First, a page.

ISA Server at Your Service
The latest incarnation of Microsoft's primary firewall offering is more secure and easier to use.
- By Chad Todd
- December 01, 2004
As the range of threats to secure Internet communications evolves, so too must the defenses against those threats. Microsoft's Internet Security and Acceleration (ISA) Server 2004, the company's primary firewall offering, provides tighter security than its predecessor and features a more intuitive interface. There are wizards that walk you through most tasks like initial
firewall configuration, server publishing and rule creation, which makes it easier to install, configure and operate.
Microsoft provides four templates (see Figure 1) for configuring ISA Server 2004 as an edge firewall, three-leg perimeter, front firewall or back firewall, so you can get your firewall up and running quickly. Simply apply the template that best fits your situation. ISA Server then clears the existing configuration and replaces it with the template configuration.
When using ISA Server as an edge firewall, it connects to both the internal LAN and the Internet and is the sole firewall in use. The three-leg perimeter configuration again has ISA as the only firewall. However, this time ISA Server is connected to three networks—the internal LAN, the Internet and a perimeter network. The perimeter network is used as a "DMZ" for securely publishing servers.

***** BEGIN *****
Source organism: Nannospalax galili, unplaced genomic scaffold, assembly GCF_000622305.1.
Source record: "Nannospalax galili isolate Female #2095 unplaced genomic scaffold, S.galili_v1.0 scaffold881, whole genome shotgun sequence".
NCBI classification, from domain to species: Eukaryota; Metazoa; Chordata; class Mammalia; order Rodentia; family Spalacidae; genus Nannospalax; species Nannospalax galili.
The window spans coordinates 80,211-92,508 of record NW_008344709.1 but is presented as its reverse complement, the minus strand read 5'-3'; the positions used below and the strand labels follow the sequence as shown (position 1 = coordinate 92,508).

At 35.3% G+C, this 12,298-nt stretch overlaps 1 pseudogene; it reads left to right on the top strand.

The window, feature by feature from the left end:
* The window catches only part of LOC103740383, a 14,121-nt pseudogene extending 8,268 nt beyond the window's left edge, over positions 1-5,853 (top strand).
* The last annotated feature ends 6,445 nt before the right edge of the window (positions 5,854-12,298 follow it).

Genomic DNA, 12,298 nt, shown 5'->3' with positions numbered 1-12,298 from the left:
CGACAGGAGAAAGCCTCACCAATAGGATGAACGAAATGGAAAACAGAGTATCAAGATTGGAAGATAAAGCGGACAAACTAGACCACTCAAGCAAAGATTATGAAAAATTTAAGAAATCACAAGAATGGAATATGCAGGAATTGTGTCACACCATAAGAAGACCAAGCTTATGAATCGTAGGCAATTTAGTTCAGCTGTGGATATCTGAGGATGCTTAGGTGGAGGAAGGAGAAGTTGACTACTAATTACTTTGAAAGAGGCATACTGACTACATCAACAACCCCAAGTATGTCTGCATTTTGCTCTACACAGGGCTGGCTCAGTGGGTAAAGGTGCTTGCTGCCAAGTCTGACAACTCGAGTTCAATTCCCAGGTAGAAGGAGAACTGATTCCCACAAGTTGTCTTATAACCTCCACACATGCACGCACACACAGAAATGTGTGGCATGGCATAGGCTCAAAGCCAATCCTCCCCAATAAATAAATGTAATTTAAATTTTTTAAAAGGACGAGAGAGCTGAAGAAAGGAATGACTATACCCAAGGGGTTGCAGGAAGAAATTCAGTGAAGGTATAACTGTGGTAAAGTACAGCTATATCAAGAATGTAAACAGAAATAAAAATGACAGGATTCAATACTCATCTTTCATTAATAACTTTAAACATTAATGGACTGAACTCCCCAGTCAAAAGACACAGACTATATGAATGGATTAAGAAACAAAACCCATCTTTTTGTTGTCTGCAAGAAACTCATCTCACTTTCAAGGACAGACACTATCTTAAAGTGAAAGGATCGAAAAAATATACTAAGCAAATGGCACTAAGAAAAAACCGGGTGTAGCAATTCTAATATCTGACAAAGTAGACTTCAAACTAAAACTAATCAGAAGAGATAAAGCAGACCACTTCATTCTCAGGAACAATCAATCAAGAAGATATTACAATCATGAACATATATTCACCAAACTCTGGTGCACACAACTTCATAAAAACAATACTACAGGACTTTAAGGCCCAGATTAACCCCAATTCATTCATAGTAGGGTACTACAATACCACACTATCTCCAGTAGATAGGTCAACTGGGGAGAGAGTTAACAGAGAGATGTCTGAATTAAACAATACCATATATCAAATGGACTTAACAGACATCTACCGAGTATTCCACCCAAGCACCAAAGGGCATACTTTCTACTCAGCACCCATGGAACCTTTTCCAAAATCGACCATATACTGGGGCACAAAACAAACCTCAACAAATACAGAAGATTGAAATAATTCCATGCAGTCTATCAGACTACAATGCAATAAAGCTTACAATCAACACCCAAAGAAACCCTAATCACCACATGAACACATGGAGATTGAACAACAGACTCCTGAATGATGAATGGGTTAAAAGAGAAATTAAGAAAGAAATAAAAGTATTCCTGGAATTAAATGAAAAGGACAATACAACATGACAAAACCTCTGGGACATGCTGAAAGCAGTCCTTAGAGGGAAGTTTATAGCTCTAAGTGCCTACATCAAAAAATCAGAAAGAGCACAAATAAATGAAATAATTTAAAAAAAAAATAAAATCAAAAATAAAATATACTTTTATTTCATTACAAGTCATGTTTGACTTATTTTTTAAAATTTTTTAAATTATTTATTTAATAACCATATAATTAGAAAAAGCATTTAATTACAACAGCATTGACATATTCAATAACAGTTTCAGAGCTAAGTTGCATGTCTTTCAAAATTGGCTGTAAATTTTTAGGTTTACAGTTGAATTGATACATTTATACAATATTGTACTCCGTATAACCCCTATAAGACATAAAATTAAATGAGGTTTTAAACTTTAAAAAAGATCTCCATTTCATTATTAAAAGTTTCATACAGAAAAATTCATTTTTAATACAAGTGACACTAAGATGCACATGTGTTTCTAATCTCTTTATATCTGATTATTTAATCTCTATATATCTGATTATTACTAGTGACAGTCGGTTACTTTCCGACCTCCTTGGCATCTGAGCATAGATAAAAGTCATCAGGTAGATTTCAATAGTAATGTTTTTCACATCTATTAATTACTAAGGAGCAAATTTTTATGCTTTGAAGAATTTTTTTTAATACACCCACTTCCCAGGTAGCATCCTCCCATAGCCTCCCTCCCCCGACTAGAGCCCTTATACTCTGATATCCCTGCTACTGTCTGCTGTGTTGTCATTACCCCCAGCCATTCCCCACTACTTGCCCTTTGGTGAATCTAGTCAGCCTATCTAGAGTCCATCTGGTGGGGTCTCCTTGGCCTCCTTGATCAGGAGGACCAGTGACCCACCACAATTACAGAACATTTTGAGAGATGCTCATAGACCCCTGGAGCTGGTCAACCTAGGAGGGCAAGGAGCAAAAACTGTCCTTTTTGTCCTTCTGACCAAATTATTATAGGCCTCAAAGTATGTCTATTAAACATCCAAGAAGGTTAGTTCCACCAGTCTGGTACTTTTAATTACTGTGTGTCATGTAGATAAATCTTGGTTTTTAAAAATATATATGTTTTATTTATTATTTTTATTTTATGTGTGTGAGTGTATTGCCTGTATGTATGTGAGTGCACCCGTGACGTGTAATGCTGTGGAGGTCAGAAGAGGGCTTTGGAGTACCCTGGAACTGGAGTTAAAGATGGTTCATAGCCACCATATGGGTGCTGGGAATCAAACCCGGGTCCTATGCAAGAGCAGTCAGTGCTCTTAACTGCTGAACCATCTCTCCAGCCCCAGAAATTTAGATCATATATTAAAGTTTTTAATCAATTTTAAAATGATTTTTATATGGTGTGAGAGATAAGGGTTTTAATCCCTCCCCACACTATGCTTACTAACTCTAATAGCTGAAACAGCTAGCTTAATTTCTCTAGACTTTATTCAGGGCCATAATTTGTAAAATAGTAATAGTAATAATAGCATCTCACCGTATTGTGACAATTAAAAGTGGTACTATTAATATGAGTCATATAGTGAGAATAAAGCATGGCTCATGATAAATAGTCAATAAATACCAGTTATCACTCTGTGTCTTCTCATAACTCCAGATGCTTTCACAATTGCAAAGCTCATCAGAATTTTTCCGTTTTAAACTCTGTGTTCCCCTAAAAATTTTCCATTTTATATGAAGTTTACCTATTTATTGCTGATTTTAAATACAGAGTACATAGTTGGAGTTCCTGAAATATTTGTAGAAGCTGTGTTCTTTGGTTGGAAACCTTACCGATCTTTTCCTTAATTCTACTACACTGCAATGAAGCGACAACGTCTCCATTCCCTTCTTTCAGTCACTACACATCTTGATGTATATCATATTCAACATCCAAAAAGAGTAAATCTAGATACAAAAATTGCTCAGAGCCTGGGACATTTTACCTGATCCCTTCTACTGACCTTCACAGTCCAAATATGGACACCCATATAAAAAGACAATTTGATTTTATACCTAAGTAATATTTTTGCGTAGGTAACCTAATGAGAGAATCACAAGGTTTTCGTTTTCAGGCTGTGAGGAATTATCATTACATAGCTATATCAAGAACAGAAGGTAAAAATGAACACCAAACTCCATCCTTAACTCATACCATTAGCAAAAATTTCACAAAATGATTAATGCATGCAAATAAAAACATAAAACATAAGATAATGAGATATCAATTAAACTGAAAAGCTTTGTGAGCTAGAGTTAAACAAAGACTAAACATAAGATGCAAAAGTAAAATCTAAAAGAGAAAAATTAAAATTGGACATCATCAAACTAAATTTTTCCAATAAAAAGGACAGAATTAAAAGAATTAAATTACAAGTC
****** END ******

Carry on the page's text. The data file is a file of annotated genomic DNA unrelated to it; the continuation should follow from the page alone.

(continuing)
In a back-to-back configuration, you can set up ISA Server as either the front or back firewall. In this topology, each firewall has two interfaces. The front firewall is connected to the Internet and the shared perimeter network, which is in turn connected to the back firewall. The back firewall is connected to the internal LAN and to the shared perimeter network.
|Figure 1. Microsoft provides four firewall templates to help with initial configuration of ISA Server 2004. (Click image to view larger version.)
ISA Server 2004 enforces firewall security by filtering all traffic. It provides three levels of filtering: packet filtering, stateful filtering and application filtering. Packet filtering works at the network and transport layers of the OSI model (layers 3 and 4, respectively). It inspects packet headers and permits or denies traffic based on source and destination IP address, IP protocol and protocol number, source and destination port number and the direction of the traffic (inbound or outbound).
Packet filtering is not as advanced as stateful filtering or application filtering, but it does have its advantages. It is fast, because it only has to inspect layer 3 and 4 headers. It also provides egress and ingress filtering. Egress filtering denies outbound network traffic from all addresses that aren't internal to your network. Ingress filtering does the opposite. It blocks all inbound traffic on the external interface for all IP addresses that are internal to your network.